Over the past couple of months, I have accumulated a trove of gardening/outdoor tips. I thought I’d share a few in-season ones with you in this blog. NOTE: Watch for tips (according to the seasons) as the year goes by.
ROSES. Looking for natural aids to help your roses? Try Epsom salts to encourage bushiness and promote flowering. Banana skins, too, help by providing potassium. Just don’t use skins if your yard’s in an area where critters like raccoons and rats roam.
MULCH VS. MANURE. According to a local (Washington, D.C., area) garden columnist, repeatedly layering bark or wood mulch might be harmful to the soil due to the high levels of manganese that result. Leaf mold or compost is healthier for the soil.
GREEN “FENCE” OR SCREEN. Mountain laurels (with their glossy, evergreen foliage, lovely blooms and manageable size) can make an ideal living “fence” or screen between properties. However, these plants are difficult to establish. Try some viburnums (evergreen or deciduous), oleanders, lilacs or some hibiscus. Try blueberry bushes if you have acidic soil you can water during droughts.
The long, harsh winter that finally ended has bestowed some late-occurring events upon us: pollen from trees and plants has been late arriving, so late-remaining. And winter weeds that usually disappear by late April (lamium, chickweed and hairy bittercress) are now joined by usual spring suspects like wild onion, common blue violet and dandelion.
If lamium crams your vegetable garden, turn the bed with a garden fork, pulling out the weeds as you go and bagging them. DON’T COMPOST THEM! The seeds will return like bad pennies! To remove lawn weeds, don’t use herbicides, either yourself or through a landscaping service. These chemicals can cause other problems. Use a fishtail weeder on deep-rooted dandelions, onions and violets. Remove other weeds with a hoe. A “standard-issue,” clunky hoe that you pull is not the proper tool. Use a hoe with a straight, razor-sharp blade (a draw hoe or a Dutch hoe) that you push. Find one at a garden center, in a garden-supply catalog or online.
Removing lingering winter weeds now will reduce next year’s seeding. If not removed, they’ll leave holes in the lawn as they die naturally. Wire grass, crabgrass and chicory will fill these gaps, requiring additional attention.
Returning to the subject of my April 13 post, how to repel mosquitoes, I submit these eco-friendly suggestions to help you regain control of your outdoor spaces. Some of these ideas are dual purpose: They also decorate your space! You can also become a walking mosquito repeller: Camping and sports stores often sell clothes treated with permethrin, which has been called “highly effective” in repelling and killing mosquitoes and ticks.
Your plants can be your first line of defense. Citronella, geraniums and lemongrass repel mosquitoes but not in small numbers. Plant several of these in areas of your yard where you spend the most time. Note that citronella candles, made from the oil from citronella plants, has a weak deterrent effect. So, you might want to supplement them with other measures, such as bug spray. Mosquitoes are weak flyers. If your outdoor space has a roof or ceiling (think porch, gazebo or covered deck), install a ceiling fan or two to disrupt their assaults. Smoke keeps mosquitoes away; try tiki torches, a fire or barbecue pit, or charcoal grill.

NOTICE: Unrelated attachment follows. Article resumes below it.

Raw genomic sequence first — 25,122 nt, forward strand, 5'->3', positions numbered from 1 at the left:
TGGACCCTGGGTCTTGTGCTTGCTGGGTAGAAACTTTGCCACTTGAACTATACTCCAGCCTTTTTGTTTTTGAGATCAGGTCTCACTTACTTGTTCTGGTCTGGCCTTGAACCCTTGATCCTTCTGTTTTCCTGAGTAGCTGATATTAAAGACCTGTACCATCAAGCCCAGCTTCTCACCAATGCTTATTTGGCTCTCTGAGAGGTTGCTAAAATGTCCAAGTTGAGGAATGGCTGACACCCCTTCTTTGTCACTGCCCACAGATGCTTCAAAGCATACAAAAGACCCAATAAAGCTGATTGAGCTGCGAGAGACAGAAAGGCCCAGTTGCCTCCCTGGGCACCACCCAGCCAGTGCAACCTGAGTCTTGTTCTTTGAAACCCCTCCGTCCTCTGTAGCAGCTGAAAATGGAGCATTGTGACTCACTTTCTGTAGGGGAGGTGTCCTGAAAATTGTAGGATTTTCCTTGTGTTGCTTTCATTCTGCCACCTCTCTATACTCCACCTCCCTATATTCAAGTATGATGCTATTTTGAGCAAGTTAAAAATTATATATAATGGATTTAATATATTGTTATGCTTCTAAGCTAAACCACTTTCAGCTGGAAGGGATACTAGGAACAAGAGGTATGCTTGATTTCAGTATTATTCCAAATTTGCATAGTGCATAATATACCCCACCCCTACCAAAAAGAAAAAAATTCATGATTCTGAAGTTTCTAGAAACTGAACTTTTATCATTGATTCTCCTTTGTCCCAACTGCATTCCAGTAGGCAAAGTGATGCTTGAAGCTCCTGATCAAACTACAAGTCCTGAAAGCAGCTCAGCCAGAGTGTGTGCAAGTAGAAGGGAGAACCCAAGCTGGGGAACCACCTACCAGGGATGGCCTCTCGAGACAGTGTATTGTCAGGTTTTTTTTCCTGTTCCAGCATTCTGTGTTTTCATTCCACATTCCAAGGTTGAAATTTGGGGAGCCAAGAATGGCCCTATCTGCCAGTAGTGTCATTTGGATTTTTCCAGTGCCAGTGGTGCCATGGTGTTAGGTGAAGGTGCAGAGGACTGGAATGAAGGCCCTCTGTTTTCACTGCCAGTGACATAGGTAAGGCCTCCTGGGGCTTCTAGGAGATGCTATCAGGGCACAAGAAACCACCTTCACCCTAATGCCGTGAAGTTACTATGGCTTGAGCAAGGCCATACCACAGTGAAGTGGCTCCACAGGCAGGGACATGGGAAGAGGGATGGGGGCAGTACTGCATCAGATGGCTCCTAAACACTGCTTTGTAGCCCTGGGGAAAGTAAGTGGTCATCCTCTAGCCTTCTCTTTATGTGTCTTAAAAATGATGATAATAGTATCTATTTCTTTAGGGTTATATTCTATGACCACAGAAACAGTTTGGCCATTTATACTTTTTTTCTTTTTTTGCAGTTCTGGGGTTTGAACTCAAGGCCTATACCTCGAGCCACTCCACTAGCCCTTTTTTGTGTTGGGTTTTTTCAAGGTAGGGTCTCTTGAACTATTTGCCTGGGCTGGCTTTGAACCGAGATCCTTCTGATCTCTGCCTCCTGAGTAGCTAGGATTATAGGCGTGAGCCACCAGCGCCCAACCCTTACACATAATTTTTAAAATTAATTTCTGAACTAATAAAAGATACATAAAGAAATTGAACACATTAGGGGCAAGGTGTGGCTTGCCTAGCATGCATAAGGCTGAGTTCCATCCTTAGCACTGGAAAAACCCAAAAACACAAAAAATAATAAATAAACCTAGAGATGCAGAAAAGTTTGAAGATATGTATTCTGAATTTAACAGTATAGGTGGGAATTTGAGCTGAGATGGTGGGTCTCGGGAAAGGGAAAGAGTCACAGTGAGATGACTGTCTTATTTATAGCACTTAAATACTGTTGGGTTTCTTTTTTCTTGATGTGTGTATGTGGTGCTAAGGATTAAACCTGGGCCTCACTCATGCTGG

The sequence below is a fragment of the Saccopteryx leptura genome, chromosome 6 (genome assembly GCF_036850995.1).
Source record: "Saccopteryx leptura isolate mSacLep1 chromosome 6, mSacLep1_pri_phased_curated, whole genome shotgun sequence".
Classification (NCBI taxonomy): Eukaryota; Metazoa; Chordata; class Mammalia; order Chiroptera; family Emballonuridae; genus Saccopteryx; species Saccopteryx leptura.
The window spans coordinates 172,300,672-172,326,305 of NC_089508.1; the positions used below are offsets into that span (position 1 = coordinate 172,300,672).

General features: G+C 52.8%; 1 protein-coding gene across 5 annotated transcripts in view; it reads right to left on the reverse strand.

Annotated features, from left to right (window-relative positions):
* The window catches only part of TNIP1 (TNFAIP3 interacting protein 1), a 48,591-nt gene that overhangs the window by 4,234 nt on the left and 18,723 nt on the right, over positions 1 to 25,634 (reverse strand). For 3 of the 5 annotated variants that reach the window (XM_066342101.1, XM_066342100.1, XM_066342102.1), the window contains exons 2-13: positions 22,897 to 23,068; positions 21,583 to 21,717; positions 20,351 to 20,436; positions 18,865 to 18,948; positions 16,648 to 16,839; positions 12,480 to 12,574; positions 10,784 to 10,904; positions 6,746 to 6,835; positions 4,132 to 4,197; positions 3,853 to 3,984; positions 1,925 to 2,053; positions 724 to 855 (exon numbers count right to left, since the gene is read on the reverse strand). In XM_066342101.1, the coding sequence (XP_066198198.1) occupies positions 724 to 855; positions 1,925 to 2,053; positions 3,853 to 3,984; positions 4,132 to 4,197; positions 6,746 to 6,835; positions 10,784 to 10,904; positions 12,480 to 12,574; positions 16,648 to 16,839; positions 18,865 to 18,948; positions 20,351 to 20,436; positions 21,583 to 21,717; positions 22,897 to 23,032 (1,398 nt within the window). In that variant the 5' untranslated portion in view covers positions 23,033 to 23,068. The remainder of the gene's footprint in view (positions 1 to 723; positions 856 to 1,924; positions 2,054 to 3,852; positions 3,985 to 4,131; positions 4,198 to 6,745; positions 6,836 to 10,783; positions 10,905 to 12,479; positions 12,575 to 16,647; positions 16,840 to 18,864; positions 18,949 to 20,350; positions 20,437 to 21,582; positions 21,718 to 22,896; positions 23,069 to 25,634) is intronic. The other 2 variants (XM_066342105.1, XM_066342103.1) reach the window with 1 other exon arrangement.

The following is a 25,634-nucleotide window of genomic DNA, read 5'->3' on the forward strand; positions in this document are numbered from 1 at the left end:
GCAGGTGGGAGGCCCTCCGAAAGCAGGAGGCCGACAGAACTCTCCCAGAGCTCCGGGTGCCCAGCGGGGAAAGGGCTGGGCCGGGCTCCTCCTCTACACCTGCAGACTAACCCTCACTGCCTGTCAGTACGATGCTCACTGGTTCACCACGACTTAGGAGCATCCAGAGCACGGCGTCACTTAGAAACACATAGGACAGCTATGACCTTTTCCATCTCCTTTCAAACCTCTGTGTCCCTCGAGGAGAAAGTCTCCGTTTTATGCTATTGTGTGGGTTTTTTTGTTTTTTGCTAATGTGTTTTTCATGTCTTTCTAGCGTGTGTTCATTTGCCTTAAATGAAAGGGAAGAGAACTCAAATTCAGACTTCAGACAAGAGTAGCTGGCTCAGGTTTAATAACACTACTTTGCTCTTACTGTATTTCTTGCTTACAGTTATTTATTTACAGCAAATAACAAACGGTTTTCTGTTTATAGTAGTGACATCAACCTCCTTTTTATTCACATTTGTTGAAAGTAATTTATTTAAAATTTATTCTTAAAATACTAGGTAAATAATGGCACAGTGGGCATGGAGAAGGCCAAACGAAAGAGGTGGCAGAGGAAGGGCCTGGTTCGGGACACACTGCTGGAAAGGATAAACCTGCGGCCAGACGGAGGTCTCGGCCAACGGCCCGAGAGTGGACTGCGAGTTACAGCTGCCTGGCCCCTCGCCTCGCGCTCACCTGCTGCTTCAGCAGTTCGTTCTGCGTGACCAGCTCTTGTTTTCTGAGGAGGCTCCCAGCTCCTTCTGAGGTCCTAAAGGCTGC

If you have features that retain water, like a pond, fountain, or watering or feeding structure, try commercial water additives that drown or otherwise destroy mosquito larvae.
Easter occurs this weekend, and a fun way to celebrate with family and friends is by hosting an Easter Egg Hunt. Planning one needn’t be complicated and time-consuming; keep it simple.
Decorate with pastel balloons and streamers and some spring- or Easter-themed door hangings. If you’re serving refreshments, cover tables with pastel tablecloths, napkins and Easter-style centerpieces. Prepare Easter baskets for the children to collect the eggs. Purchase inexpensive baskets, “grass,” bows and candy at local supermarkets, dollar stores and drugstores. Fill plastic eggs with surprises, like candy, small toys or tokens for bigger prizes (stuffed animals, chocolate bunnies, books or gift certificates). Estimate a dozen eggs per guest.
For small children, place eggs in easy-to-find places (low branches, base of trees, in the open). For older kids: drain spouts, under leaves, in a mailbox or planters, on a car tire. Be sure to track how many eggs you hide so you’ll know when they’re all found! Some games to play: Golden Egg (hide an egg with money in it) and Egg Bowling (use colored eggs to roll closest to a white egg rolled into the center of an area). No kids? Adapt for adults! HAPPY EASTER!
Summer is approaching; and with it, a major bane of outdoor activities: the mosquito! Instead of cowering inside, here are some ways to alleviate this air-borne onslaught:
Discourage mosquitoes by emptying any containers of standing water, which is where the blood-suckers breed. By container, I mean anything that can hold any amount of water, even Coke bottle tops, plastic cups and “empty” beer cans. This action also helps prevent the spread of the West Nile virus by mosquitoes.
Keep your yard tidy; remove grass clippings, fallen leaves and other excess foliage, which reduces places where mosquitoes harbor.
Be aware that some “solutions” for repelling mosquitoes don’t work. For example, bug zappers kill beetles and other bugs but not mosquitoes, according to a representative of the American Mosquito Control Association, who also cautions against misting systems. He says they unnecessarily spray pesticides into the air every day at the same time; and, while they kill mosquitoes, they also kill other bugs (many of them beneficial to your garden) and encourage pesticide resistance.
In another post I will suggest some eco-friendly measures to repel mosquitoes and reclaim your yard.